Former French President Nicolas Sarkozy detained on charges of receiving funds from Gaddafi

Former French President Nicolas Sarkozy was on Tuesday in police custody for questioning over allegations that he received campaign funding from the late Libyan leader Muammar Gaddafi.

Former French President Nicolas Sarkozy detained on charges of receiving funds from Gaddafi
Photo courtesy: Twitter/@NicolasSarkozy

Paris: Former French President Nicolas Sarkozy was on Tuesday in police custody for questioning over allegations that he received campaign funding from the late Libyan leader Muammar Gaddafi.

Sarkozy, 63, was summoned to a police station in Nanterre and was being questioned in relation to "irregularities" over the financing of his 2007 presidential campaign that swept him to power for a single five-year term, Le Monde daily reported citing court sources.

An inquiry was opened in April 2013 into allegations that Sarkozy`s campaign had benefited from illicit funds from Gaddafi but it is the first time that he is being questioned over the matter. He has denied wrongdoing. 

The development came several weeks after a former associate, Alexandre Djouhri, was arrested in London and later released on bail. One of Sarkozy`s former ministers and a close ally, Brice Hortefeux, was also being questioned on Tuesday, the BBC reported.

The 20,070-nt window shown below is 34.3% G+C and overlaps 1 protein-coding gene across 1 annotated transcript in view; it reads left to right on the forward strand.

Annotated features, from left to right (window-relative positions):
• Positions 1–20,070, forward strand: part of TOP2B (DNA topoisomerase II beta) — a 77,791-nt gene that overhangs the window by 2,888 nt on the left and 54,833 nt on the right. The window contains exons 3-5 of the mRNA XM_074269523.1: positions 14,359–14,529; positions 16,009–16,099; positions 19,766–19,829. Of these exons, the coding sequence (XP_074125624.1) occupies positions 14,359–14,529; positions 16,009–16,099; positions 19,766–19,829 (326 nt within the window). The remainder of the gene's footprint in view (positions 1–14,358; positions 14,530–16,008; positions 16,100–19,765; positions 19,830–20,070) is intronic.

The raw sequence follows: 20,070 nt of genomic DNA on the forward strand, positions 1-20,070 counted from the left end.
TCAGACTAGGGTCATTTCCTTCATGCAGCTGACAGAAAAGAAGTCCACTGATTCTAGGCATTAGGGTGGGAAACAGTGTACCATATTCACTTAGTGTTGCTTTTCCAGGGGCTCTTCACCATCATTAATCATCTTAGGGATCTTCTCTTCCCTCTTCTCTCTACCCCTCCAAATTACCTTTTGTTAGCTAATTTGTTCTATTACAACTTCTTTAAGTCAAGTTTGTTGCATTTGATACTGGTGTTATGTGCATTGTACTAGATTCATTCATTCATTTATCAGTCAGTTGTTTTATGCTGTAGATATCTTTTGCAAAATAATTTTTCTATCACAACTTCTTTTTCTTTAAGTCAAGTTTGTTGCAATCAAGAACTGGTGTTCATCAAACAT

The former President can be held by police for up to 48 hours before facing magistrates.

French law bans candidates from receiving cash payments above 6,300 pounds, but the massive donation is said to have been laundered through bank accounts in Panama and Switzerland.

A document made public in Paris apparently showed that the French leader and the former Libyan dictator made an illegal financial deal, reports say.

Written in Arabic and signed by Mussa Kussa, Gaddafi`s Intelligence Chief, in 2006, it referred to an "agreement in principle to support the campaign for Sarkozy for a sum equivalent to 50 million euro".

A bundle of evidence was originally leaked by senior members of Libya`s National Transitional Council to French investigative news site Mediapart, according to a Daily Mail report.

A governmental briefing note among papers sent to Mediapart pointed to numerous visits to Libya by Sarkozy and his colleagues which were aimed at securing funding, it said.